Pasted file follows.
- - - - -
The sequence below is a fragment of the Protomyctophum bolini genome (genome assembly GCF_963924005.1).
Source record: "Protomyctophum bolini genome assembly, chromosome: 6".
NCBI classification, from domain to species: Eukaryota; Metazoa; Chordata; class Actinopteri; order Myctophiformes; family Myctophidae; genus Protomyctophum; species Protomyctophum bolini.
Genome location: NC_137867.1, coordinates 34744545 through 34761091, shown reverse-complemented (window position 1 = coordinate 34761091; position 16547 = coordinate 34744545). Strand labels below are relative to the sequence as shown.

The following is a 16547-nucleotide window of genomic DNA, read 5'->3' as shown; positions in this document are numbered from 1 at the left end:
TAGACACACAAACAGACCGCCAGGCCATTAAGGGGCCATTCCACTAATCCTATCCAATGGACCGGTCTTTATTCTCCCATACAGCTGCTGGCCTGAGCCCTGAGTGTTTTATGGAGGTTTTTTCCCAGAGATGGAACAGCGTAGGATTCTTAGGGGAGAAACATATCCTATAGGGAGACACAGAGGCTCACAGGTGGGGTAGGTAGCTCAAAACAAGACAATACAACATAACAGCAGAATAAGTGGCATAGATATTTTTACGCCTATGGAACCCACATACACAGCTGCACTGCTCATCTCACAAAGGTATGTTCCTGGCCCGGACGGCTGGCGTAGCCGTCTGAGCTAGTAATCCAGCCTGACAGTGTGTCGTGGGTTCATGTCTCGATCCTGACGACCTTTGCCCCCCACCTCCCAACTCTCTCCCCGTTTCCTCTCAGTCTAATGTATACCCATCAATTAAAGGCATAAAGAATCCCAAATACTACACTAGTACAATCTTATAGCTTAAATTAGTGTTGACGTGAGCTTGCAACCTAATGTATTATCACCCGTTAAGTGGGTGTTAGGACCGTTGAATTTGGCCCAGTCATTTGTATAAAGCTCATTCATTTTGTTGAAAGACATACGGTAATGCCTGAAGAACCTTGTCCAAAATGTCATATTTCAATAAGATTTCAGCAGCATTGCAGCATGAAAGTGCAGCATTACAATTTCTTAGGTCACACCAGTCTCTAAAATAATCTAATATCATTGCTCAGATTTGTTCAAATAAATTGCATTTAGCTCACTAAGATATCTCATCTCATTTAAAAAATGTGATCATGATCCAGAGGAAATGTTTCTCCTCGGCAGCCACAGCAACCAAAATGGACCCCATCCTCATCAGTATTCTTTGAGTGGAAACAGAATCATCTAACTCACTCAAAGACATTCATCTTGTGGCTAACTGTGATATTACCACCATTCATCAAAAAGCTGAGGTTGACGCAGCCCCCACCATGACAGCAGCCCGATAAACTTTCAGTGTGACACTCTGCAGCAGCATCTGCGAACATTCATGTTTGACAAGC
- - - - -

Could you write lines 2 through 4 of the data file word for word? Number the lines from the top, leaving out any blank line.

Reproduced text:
Source record: "Protomyctophum bolini genome assembly, chromosome: 6".
NCBI classification, from domain to species: Eukaryota; Metazoa; Chordata; class Actinopteri; order Myctophiformes; family Myctophidae; genus Protomyctophum; species Protomyctophum bolini.
Genome location: NC_137867.1, coordinates 34744545 through 34761091, shown reverse-complemented (window position 1 = coordinate 34761091; position 16547 = coordinate 34744545). Strand labels below are relative to the sequence as shown.